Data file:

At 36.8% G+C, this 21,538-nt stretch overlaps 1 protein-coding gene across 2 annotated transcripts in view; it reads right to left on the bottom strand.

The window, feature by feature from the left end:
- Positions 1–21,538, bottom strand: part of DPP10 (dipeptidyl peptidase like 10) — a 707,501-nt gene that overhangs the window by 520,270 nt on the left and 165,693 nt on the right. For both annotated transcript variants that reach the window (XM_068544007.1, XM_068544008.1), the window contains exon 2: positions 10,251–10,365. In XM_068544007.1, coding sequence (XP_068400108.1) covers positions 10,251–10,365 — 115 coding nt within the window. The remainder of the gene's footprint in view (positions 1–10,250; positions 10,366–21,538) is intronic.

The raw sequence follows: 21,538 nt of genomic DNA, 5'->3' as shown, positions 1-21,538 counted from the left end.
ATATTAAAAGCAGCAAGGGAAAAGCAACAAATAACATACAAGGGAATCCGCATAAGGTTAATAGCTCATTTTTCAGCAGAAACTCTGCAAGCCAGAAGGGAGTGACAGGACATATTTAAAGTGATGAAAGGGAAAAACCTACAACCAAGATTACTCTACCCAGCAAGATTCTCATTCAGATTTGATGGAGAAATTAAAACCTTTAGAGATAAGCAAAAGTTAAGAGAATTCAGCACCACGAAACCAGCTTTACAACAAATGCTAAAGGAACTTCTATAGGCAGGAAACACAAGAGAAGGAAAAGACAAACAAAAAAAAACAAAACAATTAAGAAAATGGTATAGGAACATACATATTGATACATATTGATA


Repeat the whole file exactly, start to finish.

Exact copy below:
At 36.8% G+C, this 21,538-nt stretch overlaps 1 protein-coding gene across 2 annotated transcripts in view; it reads right to left on the bottom strand.

The window, feature by feature from the left end:
- Positions 1–21,538, bottom strand: part of DPP10 (dipeptidyl peptidase like 10) — a 707,501-nt gene that overhangs the window by 520,270 nt on the left and 165,693 nt on the right. For both annotated transcript variants that reach the window (XM_068544007.1, XM_068544008.1), the window contains exon 2: positions 10,251–10,365. In XM_068544007.1, coding sequence (XP_068400108.1) covers positions 10,251–10,365 — 115 coding nt within the window. The remainder of the gene's footprint in view (positions 1–10,250; positions 10,366–21,538) is intronic.

The raw sequence follows: 21,538 nt of genomic DNA, 5'->3' as shown, positions 1-21,538 counted from the left end.
ATATTAAAAGCAGCAAGGGAAAAGCAACAAATAACATACAAGGGAATCCGCATAAGGTTAATAGCTCATTTTTCAGCAGAAACTCTGCAAGCCAGAAGGGAGTGACAGGACATATTTAAAGTGATGAAAGGGAAAAACCTACAACCAAGATTACTCTACCCAGCAAGATTCTCATTCAGATTTGATGGAGAAATTAAAACCTTTAGAGATAAGCAAAAGTTAAGAGAATTCAGCACCACGAAACCAGCTTTACAACAAATGCTAAAGGAACTTCTATAGGCAGGAAACACAAGAGAAGGAAAAGACAAACAAAAAAAAACAAAACAATTAAGAAAATGGTATAGGAACATACATATTGATACATATTGATA